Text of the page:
Elizabeth joined the Department of Romance Languages and Literatures in 2014.
In her dissertation she focuses on 20th century Italian texts where spaces of animal confinement such as slaughterhouses, zoos, and laboratories are represented, to investigate how the construction of the boundary between humans and other animals has led to the oppression and discrimination of both human and nonhuman beings. Alternate views to oppression and violence are also examined by exploring how to reorder our political and cultural systems to encompass nonhuman concerns as envisioned in the selected literary texts.
She holds a master's degree in Romance Philology and a B.A. in Literature and Modern Cultures from the University of Rome “La Sapienza”. She currently serves on the editorial board of Sloth—A Journal of Emerging Voices in Human-Animal Studies and the Journal for Critical Animal Studies.
Research interests: Modern Italian Literature, Critical Animal Studies, Ecofeminism, Comparative Literature, Applied Ethics, Biopolitics, Gender and Race Studies, Urban Ecologies
Dissertation: A Shift in Perception: Rethinking Multispecies Coexistence
Recent Courses in RLL
ITAL 23205 Food and Culture in Italian Literature
The word “culture” is etymologically derived from the notion of cultivating the land, which evokes an act of care as well as of laboring. In this course we will explore this intrinsic link between food and culture in the Italian social context by analyzing a selection of literary works that tackle questions of identity, tradition, and the creation of a sense of belonging through the thematic thread of food.
Bridging geopolitics, history, and environmental humanities, with a particular attention to animal ethics and gender studies, we will embark on a journey across time, geographical regions, and social classes, to understand the role of food in Italian culture beyond its symbolic and aesthetic value. We will ask: how have culinary practices and consumption changed over time? How does Italian literature engage with questions of food justice and sustainability? How do representations of food reproduce and thus perpetuate harmful hierarchies of class, gender, race, and species? Together, we will look for answers to these and other related questions in a wide range of texts by authors such as Boccaccio, Giovanni della Casa, Clara Sereni, Italo Calvino, and Carlo Levi. We will also examine artworks born out of food labor movements, such as the protest songs of the mondine, and contemporary literature by migrant writers. The course will include creative assignments, close readings exercises, and will culminate in a whole-class collaborative project.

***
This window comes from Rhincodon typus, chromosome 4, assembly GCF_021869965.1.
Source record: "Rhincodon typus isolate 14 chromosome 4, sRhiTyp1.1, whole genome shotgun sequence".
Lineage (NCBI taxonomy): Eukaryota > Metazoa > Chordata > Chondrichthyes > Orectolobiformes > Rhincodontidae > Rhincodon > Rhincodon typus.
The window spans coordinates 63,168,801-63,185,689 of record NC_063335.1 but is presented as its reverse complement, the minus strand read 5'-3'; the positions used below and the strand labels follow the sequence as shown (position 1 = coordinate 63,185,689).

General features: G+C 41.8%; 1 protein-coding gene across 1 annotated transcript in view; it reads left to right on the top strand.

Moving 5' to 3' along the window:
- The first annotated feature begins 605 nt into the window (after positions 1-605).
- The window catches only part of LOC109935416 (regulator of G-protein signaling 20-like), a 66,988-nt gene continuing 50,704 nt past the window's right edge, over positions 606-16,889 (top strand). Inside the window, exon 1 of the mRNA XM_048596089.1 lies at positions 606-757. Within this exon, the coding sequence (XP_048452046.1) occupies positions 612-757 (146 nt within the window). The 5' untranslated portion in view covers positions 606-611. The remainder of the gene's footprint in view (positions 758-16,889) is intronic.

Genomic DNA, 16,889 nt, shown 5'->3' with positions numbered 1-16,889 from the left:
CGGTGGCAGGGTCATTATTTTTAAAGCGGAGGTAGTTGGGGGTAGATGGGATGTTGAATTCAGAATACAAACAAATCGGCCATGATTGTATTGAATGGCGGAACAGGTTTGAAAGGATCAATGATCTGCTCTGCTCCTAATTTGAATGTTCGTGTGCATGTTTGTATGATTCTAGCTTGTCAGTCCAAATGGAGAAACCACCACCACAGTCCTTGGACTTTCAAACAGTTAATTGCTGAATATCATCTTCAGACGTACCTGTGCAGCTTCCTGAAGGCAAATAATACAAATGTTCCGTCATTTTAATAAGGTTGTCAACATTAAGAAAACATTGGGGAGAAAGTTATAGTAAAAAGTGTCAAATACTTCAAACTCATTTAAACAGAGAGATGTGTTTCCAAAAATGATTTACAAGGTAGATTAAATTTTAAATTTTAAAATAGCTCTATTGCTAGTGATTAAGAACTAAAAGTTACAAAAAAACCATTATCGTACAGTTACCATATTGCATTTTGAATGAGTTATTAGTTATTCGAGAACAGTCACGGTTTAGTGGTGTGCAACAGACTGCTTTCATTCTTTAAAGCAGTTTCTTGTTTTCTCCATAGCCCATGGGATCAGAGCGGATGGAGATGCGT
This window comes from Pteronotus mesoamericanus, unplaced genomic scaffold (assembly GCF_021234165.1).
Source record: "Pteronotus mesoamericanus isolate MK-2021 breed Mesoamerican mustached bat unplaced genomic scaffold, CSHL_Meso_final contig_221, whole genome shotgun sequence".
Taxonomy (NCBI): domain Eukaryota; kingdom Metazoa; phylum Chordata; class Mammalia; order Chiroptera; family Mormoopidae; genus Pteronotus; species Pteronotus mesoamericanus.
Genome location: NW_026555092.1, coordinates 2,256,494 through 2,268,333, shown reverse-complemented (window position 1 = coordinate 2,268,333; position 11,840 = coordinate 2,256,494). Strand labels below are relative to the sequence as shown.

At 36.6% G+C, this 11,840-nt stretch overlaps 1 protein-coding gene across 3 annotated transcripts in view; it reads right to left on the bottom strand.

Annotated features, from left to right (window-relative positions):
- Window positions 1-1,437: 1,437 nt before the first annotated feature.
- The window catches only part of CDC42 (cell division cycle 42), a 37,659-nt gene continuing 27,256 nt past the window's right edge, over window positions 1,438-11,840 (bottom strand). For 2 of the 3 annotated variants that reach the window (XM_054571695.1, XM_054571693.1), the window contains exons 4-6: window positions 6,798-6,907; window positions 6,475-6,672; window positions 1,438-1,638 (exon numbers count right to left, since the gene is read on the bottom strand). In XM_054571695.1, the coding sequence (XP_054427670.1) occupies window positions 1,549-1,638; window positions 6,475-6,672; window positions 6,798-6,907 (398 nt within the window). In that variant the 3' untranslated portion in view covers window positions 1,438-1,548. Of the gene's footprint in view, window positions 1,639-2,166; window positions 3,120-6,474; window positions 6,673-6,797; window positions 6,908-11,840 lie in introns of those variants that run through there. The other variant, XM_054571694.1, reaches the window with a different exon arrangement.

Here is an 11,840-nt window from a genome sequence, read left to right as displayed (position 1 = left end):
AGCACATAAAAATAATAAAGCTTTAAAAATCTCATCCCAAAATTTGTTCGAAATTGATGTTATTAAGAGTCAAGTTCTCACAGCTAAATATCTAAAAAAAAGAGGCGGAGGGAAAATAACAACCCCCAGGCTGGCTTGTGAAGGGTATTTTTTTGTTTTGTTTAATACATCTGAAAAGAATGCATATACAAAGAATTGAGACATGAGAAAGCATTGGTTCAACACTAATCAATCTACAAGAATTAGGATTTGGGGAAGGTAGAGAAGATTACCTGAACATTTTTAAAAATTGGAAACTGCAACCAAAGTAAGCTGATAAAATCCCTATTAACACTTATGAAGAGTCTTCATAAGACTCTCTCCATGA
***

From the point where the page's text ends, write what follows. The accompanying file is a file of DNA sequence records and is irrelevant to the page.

ITAL 20300 or consent of instructor. Taught in Italian.
ITAL 25218 Reading Nonhuman Animals: A Challenge to Anthropocentrism
How can we “read” a literary nonhuman animal? In what ways does literature deal with ethical and political issues concerning nonhuman animals? What does it mean to live in a multicultural and multispecies world? What does it mean to be “human”?
In this course we will ask these and other related questions as they are presented and represented in Italian 20th-century literary texts, read alongside philosophical writings, scholarly essays, and visual materials. While maintaining a focus on Italian literature, a comparative approach involving literary works of non-Italian authors will be key in understanding the pervasiveness of the problems that have caused our detachment from nature and our broken relationship with nonhuman animals. We will closely analyze and critically evaluate the works of several authors, including those by Italo Calvino, Primo Levi, Anna Maria Ortese, Elsa Morante, Italo Svevo, Alice Walker, and Franz Kafka, giving particular attention to techniques of close reading.
A thematic approach will enable us to explore a large number of critical discourses, from the moral status of nonhuman animals to the long-held assumptions regarding the anthropocentric set of values that have defined (Western) culture. We will also take into consideration different theoretical frameworks such as posthumanist theory and gender studies in order to discuss and evaluate the selected texts from different perspectives and entry points.
Taught in English. No prior knowledge of Italian is required.
ITAL 10100 Beginning Elementary Italian I
This three-quarter sequence is intended for beginning and beginning/intermediate students in Italian. It provides students with a solid foundation in the basic patterns of spoken and written Italian (e.g., grammar, vocabulary, sociocultural norms) to develop their speaking, listening, writing, and reading skills. Although the three classes constitute a sequence, there is enough review and recycling at every level for students to enter the sequence at whatever level is appropriate for them. Cultural awareness is enhanced through the use of authentic audio-visual materials and literary texts.
This course is intended for students who have no previous knowledge of Italian and for those who need an in-depth review of the basic patterns of the language.